WASHINGTON, United States (AFP, Reuters, Jan. 3) – U.S. intelligence agencies are tracking about 15 freighters believed linked to the al-Qaeda terrorist network as the agencies develop the capability to sort through the world's 120,000 merchant ships for signs of terrorist activity, according to a report yesterday.

The freighters continuously change identity and in a cat-and-mouse game, U.S. spy networks rely on satellites, surveillance planes, allied navies and informants in overseas ports to stay on top of the their movements, U.S. officials told The Washington Post.

Since the terrorist attacks on the United States on Sept. 11, 2001, the U.S. Navy and Coast Guard intelligence have maintained a list of alleged al-Qaeda mystery ships that has fluctuated between 12 and 50, the officials said.

Some of the vessels are as long as 122 meters and can go for extended periods without refueling, making them less likely to draw scrutiny, they added.

The United States fears the ships could be used to ferry al-Qaeda operatives, bombs, money or commodities around the world, and has been engaging in an exhaustive scrutiny of the cargo and crews aboard ships entering U.S. waters.

Al-Qaeda leader Osama bin Laden and his aides have owned ships for years, some of which transported commodities such as cement and sesame seeds. But U.S. officials said one vessel delivered the explosives that al-Qaeda operatives used to bomb two U.S. embassies in East Africa in 1998, the Post reported.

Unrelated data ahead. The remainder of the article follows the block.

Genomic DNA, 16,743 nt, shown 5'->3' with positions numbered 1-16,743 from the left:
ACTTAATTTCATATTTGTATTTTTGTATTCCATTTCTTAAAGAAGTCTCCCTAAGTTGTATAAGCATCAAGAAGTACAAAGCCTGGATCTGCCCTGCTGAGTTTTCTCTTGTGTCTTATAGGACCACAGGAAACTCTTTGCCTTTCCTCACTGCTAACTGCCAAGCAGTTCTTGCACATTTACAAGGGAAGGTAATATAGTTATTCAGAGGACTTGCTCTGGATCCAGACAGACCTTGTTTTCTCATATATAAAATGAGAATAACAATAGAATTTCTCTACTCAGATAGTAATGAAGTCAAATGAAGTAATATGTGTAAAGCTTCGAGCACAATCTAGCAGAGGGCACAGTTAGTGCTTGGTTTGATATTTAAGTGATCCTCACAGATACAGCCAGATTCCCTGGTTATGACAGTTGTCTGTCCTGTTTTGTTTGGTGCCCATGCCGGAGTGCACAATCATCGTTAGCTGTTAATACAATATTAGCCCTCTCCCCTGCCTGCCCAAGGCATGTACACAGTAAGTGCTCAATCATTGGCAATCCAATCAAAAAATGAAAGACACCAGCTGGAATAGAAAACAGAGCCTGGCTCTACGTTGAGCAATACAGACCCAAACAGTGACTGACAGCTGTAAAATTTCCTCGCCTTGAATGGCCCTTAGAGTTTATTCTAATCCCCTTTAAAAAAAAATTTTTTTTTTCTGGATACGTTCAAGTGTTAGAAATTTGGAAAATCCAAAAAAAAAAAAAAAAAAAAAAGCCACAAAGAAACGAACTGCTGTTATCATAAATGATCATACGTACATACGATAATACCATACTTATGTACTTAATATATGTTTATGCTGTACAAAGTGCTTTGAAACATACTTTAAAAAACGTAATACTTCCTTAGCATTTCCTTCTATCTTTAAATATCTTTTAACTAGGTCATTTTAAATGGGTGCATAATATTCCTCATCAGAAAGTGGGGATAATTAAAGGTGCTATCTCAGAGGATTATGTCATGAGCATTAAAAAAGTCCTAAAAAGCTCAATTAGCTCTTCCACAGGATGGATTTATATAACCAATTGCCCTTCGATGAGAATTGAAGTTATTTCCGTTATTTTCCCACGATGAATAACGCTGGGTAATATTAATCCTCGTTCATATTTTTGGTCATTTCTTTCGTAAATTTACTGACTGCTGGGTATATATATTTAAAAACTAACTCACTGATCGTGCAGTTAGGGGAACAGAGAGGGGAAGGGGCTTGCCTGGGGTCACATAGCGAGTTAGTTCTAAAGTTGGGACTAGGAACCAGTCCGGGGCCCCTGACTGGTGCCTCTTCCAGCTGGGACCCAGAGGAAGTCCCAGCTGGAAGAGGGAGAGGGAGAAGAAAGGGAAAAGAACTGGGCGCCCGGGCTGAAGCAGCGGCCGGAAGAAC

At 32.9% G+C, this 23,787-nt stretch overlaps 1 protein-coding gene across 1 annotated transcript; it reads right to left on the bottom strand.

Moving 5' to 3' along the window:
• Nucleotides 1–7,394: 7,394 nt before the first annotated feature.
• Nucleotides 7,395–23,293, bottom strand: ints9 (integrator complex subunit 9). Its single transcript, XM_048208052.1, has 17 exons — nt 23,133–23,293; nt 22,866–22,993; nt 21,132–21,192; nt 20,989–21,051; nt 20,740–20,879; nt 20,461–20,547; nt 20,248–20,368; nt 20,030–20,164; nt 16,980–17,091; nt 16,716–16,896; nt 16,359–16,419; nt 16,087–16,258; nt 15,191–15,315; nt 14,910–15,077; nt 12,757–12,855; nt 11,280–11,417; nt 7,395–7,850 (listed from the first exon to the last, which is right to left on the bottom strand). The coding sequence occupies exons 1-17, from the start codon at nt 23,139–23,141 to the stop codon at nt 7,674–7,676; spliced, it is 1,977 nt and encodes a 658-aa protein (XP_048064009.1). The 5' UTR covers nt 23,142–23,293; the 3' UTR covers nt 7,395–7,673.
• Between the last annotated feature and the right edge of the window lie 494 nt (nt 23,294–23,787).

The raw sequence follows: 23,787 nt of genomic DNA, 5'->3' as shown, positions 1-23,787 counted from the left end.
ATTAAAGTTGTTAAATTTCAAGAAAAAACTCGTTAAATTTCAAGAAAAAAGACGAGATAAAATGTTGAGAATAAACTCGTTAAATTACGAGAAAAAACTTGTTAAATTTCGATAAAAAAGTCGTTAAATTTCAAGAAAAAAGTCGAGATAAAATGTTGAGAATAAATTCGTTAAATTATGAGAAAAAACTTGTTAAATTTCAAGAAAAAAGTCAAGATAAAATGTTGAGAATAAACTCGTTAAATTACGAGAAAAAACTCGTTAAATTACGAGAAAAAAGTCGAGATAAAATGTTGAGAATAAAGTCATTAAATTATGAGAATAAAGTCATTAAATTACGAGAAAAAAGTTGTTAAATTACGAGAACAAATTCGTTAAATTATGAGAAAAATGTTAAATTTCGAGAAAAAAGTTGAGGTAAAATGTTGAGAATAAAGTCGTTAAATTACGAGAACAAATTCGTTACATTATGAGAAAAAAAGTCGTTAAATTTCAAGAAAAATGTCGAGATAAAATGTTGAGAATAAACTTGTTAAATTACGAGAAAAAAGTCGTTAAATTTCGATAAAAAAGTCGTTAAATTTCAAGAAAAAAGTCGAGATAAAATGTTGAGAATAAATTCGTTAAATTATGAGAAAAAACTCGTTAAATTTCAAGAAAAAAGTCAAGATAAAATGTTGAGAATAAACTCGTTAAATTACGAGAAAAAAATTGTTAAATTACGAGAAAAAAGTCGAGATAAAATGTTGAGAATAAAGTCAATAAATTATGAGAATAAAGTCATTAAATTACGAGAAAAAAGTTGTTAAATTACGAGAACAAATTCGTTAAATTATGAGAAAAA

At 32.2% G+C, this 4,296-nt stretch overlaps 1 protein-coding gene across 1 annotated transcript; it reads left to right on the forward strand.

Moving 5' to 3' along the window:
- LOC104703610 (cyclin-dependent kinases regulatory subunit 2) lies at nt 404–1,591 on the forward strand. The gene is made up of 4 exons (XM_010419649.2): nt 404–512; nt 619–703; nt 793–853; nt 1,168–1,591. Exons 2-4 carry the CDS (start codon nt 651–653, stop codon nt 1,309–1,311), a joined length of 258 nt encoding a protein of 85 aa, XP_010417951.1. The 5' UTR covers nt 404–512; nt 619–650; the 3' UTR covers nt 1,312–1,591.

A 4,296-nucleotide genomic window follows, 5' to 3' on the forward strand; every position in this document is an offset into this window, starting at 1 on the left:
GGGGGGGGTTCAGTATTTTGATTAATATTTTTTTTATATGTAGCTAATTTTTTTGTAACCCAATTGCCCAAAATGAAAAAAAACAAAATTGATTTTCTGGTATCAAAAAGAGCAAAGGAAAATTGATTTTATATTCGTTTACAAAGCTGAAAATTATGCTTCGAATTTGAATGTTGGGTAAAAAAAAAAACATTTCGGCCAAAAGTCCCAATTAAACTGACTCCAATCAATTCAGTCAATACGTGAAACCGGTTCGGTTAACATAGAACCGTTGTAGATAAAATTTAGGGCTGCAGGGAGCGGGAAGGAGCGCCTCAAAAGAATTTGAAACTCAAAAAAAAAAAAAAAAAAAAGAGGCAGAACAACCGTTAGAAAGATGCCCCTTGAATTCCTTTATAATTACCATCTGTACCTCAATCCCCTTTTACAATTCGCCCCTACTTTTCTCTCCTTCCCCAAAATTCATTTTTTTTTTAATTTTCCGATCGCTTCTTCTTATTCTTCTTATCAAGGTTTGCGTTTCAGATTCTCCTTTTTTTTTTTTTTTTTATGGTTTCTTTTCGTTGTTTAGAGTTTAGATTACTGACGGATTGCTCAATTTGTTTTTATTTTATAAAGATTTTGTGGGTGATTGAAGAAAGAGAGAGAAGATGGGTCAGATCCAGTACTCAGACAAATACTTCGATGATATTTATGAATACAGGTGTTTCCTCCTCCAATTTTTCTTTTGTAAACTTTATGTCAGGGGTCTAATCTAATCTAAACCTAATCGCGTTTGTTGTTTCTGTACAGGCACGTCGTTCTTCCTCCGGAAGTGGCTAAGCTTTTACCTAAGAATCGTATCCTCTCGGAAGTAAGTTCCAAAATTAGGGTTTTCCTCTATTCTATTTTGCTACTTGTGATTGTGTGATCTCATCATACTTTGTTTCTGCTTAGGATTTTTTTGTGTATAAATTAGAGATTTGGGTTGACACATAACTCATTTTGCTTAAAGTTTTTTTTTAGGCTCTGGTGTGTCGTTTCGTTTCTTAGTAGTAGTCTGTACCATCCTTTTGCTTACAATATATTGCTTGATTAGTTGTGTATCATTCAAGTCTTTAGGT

Navy officials say al-Qaeda has used a shipping fleet called Nova, flagged in the Pacific island of Tonga, to ferry its operatives around the Mediterranean Sea. The ships frequently change names and country of registry.

U.S. intelligence agencies have set up large databases to track cargo ships and their crews and check them for "anomalies" that could indicate terrorist plots, said Frances Townsend, chief of Coast Guard intelligence.

"If all you do is wait for ships to come to you, you're not doing your job," she said.

"The idea is to push the borders out."

U.S. intelligence is also poring over the student lists of hundreds of seamen's academies worldwide that issue diplomas needed to work on most merchant ships. In many ports there is a brisk trade in fake certificates, U.S. officials said.

The task at hand is formidable, they said, because many merchant ships are notorious for hiding their ownership under layers of corporate subterfuge.

January 3, 2003

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